Social sustainable neighborhood design: cohousing principles used as an example
The sustainable urban development discourse is becoming more dominant over time, accelerating an increasing demand for sustainable collaborative housing forms. Cohousing models emerged as a promising approach that encourages pro-environmental behavior, stimulates social capital, and provides economic benefits by incorporating Social Contact Design (SCD) principles. While the benefits of cohousing models are generally known, little attention has been paid to the potential of SCD principles for guiding large-scale urban planning issues. This master thesis seeks to determine to what extent these cohousing principles can be informative for the development of social sustainable neighborhoods. Using a comparative case study approach, two cohousing projects in Berlin and Nijmegen were examined to investigate the effect of the built environment on residential behavior. The qualitative research findings suggest that cohousing principles can offer insights into enhancing the social capital of residents and creating socially sustainable living areas. The study identifies the key factors that influence social interaction and highlights the importance of considering social sustainability in future neighborhood planning. While the study indicates that the applicability of cohousing principles for neighborhood planning cannot be generalized, it underscores the value of cohousing communities as a good practice for understanding the interplay between the built environment and social sustainable lifestyles. Ultimately, the research suggests incorporating cohousing principles in future urban planning can lead to more socially sustainable neighborhoods.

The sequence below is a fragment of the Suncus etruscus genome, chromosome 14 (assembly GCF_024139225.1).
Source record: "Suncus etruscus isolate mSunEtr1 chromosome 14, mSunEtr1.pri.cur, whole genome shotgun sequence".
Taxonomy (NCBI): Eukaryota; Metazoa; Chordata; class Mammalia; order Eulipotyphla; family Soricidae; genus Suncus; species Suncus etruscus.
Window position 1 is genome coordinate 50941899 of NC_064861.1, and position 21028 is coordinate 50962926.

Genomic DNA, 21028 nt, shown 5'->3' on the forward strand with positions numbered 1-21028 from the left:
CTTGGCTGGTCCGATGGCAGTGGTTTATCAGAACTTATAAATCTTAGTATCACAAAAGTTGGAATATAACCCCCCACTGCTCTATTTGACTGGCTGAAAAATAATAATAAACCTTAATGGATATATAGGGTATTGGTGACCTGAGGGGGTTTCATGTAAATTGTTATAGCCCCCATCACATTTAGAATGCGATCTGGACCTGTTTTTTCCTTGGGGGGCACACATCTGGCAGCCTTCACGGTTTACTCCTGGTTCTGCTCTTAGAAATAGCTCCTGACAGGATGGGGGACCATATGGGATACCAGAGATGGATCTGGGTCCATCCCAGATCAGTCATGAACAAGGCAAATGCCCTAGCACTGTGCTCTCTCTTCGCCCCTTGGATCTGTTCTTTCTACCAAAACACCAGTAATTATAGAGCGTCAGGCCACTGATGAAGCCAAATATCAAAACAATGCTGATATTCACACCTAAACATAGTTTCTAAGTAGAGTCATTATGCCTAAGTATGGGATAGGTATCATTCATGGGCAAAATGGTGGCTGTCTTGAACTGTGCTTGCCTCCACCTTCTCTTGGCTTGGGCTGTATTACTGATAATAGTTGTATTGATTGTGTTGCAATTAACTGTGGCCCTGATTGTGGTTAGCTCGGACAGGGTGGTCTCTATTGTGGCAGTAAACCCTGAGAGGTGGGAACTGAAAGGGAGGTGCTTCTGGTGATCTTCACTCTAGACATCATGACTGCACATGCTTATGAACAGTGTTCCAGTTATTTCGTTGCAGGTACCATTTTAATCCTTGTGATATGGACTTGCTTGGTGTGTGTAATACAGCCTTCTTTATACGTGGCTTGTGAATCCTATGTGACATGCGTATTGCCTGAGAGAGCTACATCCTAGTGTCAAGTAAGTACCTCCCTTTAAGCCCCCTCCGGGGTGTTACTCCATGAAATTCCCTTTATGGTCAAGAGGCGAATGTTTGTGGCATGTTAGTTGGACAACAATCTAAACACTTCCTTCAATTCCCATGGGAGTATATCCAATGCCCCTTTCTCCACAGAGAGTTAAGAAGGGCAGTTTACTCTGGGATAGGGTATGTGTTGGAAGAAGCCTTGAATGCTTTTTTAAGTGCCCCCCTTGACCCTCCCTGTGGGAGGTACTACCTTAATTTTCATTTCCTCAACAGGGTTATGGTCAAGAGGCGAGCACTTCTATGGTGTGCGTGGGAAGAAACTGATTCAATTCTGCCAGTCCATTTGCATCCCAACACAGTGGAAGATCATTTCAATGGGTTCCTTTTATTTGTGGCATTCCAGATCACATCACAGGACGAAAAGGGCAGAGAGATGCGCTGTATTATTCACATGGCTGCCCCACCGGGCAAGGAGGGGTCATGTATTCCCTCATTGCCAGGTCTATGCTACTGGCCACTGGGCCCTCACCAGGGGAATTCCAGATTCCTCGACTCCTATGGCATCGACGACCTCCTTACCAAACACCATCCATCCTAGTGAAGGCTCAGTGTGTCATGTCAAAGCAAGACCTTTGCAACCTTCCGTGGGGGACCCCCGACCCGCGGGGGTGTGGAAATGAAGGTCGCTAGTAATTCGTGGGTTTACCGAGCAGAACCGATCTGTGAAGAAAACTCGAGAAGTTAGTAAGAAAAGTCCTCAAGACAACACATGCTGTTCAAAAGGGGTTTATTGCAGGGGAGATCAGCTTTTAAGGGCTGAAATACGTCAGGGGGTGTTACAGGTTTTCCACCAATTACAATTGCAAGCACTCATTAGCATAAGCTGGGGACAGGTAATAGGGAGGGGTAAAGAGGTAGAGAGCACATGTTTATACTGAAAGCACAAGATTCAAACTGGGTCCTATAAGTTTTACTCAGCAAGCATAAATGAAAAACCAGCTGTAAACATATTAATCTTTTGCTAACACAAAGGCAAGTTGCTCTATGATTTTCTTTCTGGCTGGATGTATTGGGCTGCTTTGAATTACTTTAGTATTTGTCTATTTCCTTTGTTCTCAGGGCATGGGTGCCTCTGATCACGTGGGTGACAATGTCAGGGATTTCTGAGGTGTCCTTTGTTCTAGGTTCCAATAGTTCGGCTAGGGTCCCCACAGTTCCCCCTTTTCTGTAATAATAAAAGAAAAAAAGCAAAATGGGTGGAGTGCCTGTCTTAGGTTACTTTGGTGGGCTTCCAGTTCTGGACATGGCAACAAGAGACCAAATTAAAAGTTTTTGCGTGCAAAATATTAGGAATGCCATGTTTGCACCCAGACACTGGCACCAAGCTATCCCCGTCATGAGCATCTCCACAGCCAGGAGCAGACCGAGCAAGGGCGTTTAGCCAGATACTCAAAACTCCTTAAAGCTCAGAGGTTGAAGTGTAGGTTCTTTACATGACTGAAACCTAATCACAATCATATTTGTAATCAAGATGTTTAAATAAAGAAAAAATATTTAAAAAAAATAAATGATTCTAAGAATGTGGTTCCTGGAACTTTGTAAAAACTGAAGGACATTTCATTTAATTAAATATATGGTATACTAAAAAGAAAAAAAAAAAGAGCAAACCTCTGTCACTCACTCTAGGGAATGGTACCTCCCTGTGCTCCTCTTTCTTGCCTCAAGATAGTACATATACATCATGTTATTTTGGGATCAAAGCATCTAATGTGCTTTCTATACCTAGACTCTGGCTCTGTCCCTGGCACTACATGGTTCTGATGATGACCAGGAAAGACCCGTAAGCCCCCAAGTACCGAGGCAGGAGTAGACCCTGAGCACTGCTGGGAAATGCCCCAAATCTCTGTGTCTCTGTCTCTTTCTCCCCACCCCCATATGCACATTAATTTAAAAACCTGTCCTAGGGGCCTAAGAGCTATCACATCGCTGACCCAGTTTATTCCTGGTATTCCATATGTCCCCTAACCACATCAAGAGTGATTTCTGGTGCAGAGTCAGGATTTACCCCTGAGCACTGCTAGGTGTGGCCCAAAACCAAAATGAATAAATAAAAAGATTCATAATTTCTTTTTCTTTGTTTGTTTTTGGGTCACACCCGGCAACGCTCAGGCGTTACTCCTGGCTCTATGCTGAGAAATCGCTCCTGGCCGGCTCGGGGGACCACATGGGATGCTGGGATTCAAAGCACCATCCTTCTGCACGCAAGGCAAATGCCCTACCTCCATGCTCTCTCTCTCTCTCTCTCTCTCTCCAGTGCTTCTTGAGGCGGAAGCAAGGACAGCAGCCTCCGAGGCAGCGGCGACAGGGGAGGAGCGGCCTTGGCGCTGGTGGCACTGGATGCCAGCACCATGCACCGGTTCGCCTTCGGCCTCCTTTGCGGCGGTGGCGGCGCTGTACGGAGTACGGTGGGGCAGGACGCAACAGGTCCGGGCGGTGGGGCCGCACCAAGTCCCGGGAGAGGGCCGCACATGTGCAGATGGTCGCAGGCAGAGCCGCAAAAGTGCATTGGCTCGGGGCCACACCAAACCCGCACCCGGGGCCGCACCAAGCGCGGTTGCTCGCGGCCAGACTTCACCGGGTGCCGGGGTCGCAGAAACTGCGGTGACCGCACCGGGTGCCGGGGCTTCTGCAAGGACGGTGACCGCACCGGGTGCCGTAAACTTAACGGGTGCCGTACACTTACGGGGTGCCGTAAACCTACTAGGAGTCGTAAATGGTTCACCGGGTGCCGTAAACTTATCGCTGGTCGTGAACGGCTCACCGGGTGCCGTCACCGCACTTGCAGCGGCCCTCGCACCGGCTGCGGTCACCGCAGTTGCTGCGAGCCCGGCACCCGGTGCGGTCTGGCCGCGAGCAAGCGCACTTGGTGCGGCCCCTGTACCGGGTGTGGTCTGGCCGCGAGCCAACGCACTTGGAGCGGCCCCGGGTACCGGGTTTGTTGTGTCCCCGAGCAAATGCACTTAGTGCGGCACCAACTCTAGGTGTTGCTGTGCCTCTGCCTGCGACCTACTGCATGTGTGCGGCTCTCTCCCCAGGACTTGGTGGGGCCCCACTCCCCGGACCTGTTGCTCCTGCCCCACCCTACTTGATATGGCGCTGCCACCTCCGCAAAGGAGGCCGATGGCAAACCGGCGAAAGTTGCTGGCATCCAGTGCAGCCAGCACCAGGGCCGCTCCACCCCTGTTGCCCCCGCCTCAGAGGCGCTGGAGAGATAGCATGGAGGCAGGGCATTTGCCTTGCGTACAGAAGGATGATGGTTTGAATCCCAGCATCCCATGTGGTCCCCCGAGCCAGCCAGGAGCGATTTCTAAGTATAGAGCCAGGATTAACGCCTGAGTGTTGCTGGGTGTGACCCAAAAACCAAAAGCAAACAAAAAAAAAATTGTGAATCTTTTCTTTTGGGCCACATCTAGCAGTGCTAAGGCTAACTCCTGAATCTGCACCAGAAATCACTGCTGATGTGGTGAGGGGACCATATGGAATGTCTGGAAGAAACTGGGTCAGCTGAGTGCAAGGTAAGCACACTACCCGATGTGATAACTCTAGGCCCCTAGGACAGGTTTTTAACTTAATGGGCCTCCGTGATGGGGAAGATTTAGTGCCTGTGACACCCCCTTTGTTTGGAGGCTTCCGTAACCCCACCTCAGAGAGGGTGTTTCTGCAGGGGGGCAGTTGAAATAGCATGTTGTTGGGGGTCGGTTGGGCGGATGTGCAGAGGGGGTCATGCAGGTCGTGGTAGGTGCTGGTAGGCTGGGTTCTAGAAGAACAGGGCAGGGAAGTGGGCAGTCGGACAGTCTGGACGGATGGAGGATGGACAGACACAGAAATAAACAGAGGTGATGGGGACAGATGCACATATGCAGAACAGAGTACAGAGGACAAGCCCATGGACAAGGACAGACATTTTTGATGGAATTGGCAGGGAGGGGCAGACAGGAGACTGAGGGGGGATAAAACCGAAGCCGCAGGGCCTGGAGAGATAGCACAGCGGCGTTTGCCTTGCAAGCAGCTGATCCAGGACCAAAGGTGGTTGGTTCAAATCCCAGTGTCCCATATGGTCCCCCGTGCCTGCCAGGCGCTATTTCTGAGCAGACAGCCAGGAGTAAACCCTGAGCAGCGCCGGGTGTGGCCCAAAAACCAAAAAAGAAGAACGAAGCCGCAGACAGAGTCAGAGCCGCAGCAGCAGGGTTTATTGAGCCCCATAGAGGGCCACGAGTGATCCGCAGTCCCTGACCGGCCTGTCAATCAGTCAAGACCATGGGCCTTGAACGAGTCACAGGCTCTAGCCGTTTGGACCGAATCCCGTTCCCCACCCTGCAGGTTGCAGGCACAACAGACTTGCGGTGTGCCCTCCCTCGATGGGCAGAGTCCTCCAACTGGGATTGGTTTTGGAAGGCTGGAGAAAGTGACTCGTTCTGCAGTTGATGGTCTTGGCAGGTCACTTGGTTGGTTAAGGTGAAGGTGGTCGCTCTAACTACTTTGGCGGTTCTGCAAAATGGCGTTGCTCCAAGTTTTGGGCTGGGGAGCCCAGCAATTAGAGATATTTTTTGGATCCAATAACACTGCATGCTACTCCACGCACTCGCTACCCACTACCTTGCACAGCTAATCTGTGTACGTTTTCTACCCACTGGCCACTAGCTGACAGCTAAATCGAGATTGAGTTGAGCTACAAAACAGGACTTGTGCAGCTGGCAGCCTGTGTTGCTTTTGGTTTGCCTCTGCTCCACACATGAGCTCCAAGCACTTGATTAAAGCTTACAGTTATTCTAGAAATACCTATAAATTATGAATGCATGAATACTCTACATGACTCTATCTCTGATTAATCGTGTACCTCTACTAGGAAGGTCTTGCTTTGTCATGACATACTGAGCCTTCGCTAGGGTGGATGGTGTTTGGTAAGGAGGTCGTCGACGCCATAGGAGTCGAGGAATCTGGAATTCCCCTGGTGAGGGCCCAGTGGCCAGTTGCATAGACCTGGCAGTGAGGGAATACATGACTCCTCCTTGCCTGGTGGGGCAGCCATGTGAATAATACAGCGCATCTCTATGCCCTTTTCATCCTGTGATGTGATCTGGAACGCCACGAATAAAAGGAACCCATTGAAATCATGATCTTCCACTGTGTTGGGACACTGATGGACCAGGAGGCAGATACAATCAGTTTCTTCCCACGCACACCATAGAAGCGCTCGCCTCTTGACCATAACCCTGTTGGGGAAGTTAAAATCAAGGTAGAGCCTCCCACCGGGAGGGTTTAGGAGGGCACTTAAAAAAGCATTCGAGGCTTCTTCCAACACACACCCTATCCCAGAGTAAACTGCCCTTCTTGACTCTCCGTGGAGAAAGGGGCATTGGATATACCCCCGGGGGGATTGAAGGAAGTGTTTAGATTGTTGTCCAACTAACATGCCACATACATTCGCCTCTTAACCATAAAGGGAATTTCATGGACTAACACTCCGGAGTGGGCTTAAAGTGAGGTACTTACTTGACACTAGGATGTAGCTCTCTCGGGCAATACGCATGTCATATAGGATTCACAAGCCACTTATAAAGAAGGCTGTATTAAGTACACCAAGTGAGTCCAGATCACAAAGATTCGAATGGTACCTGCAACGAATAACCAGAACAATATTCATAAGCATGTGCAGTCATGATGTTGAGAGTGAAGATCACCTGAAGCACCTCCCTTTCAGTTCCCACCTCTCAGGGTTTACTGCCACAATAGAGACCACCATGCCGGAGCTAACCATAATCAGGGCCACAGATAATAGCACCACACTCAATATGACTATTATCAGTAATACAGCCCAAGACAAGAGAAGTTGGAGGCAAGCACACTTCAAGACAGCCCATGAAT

Faculteit der Managementwetenschappen